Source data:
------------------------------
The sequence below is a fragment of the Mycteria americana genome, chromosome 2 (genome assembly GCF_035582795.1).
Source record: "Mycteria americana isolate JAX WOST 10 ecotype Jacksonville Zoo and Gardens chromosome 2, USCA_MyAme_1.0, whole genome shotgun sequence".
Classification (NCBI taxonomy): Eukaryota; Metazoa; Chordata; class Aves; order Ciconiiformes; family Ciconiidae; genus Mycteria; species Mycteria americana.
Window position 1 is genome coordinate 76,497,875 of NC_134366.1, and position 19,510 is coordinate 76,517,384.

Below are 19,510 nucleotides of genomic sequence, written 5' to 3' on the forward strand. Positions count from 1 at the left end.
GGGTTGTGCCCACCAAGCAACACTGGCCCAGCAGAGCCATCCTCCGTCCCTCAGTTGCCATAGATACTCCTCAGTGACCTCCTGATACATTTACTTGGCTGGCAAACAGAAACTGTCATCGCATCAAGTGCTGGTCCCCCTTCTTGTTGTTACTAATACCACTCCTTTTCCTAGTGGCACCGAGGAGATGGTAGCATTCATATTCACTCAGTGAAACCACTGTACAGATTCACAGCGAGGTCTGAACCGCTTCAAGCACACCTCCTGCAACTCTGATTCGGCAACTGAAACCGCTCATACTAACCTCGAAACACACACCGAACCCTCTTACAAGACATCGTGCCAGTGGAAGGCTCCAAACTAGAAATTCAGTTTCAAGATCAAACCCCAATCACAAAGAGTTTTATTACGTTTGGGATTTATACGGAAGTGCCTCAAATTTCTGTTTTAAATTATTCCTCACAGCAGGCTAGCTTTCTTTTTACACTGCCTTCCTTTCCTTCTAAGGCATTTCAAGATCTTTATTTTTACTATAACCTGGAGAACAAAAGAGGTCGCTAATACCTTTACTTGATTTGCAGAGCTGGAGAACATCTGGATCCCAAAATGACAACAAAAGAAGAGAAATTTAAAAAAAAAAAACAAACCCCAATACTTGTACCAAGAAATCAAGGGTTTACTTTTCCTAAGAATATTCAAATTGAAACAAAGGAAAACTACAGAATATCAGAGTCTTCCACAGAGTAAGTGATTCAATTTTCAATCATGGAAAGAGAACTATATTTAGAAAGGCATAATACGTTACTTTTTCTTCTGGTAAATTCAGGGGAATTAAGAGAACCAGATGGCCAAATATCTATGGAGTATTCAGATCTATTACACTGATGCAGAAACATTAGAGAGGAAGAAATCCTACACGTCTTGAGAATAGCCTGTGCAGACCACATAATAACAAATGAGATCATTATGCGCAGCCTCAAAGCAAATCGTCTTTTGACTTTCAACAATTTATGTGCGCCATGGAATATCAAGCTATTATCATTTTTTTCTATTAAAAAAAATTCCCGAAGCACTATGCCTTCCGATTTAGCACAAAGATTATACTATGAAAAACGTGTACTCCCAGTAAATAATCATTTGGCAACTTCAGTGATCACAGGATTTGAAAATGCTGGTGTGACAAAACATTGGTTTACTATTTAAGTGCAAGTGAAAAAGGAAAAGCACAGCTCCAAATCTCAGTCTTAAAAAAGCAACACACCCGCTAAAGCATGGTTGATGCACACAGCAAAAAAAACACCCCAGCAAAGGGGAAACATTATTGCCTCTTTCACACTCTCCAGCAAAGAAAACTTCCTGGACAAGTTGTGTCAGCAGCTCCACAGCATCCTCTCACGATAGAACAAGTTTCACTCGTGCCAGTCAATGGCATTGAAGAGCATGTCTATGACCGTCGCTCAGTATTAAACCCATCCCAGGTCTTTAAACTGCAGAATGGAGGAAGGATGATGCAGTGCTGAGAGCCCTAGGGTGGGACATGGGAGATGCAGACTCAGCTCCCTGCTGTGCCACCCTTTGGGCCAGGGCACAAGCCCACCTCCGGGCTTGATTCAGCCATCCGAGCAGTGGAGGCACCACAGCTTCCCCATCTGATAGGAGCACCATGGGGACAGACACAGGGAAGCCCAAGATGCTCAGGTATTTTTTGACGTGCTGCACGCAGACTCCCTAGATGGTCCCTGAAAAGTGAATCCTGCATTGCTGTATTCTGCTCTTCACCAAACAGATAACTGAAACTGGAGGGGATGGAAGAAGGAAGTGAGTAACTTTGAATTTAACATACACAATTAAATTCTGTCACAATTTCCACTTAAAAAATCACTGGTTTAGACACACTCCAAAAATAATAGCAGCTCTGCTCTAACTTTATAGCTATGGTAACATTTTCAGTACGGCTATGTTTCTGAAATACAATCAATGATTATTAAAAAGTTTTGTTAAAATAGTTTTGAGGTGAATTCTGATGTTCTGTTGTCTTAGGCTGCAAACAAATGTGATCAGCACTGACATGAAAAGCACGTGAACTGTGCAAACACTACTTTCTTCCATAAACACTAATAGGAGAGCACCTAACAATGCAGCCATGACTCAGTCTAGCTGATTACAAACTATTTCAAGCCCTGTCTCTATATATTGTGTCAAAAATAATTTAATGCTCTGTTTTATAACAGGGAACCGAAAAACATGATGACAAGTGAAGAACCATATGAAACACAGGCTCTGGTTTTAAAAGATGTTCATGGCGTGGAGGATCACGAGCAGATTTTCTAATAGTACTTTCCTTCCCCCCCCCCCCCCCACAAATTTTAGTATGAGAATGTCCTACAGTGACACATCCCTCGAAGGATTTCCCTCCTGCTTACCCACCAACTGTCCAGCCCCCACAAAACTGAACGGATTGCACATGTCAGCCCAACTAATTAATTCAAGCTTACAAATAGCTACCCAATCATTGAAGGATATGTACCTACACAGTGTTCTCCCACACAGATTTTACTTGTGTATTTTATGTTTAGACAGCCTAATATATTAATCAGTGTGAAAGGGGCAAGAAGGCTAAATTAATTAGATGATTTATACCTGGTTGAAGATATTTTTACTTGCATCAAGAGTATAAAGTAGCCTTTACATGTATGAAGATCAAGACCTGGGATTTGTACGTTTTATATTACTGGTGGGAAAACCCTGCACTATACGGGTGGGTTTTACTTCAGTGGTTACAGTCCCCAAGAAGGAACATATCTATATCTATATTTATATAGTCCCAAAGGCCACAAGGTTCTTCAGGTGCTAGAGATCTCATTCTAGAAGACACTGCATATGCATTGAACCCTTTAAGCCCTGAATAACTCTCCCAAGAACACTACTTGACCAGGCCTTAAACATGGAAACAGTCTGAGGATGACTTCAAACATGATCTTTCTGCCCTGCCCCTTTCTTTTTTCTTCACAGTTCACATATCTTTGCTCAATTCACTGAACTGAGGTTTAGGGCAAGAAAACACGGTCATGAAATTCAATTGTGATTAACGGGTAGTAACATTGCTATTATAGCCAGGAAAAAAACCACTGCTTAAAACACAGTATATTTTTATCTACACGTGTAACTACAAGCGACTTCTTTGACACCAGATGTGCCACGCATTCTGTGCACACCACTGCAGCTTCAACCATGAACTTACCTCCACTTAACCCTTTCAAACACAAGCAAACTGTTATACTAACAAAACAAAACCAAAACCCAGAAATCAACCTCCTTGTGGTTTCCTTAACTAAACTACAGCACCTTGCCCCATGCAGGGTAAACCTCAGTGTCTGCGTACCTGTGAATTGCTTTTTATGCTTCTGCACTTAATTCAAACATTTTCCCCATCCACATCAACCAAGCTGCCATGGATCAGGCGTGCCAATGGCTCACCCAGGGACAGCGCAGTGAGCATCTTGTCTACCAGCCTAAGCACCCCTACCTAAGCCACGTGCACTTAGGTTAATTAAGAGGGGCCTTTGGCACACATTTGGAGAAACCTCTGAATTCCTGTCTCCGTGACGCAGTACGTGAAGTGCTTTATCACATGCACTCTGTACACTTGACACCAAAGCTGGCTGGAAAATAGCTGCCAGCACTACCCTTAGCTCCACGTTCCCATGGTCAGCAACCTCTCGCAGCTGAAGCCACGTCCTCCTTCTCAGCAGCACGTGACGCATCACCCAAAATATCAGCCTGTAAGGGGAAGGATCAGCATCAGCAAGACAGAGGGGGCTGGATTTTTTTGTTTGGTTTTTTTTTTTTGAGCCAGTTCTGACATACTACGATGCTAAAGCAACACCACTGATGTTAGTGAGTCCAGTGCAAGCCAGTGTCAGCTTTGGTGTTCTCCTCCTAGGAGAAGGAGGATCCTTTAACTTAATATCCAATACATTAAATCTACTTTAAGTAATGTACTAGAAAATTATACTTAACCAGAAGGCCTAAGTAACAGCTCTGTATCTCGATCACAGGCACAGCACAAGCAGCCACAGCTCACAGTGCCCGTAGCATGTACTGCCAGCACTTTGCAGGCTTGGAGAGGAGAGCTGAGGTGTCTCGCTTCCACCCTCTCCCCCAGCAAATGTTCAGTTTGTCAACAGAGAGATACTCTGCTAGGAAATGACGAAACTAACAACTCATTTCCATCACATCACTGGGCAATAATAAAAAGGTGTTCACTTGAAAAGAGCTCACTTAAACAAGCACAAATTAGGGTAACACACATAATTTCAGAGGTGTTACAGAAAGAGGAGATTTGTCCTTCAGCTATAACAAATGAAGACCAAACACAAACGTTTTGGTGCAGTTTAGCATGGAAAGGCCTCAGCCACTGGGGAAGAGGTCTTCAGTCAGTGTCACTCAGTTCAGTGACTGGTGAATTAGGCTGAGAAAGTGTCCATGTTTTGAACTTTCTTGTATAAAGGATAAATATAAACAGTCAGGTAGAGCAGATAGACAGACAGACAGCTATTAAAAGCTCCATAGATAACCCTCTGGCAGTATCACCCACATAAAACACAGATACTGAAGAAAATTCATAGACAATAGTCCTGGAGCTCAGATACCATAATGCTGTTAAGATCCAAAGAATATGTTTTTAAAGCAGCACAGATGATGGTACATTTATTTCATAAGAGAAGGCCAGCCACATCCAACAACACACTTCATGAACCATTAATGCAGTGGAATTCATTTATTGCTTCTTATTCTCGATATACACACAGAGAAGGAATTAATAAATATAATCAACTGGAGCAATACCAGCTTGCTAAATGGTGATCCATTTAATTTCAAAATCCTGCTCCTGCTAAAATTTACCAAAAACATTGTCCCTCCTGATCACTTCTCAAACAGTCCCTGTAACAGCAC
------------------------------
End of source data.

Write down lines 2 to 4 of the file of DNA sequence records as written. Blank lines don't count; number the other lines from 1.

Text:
Source record: "Mycteria americana isolate JAX WOST 10 ecotype Jacksonville Zoo and Gardens chromosome 2, USCA_MyAme_1.0, whole genome shotgun sequence".
Classification (NCBI taxonomy): Eukaryota; Metazoa; Chordata; class Aves; order Ciconiiformes; family Ciconiidae; genus Mycteria; species Mycteria americana.
Window position 1 is genome coordinate 76,497,875 of NC_134366.1, and position 19,510 is coordinate 76,517,384.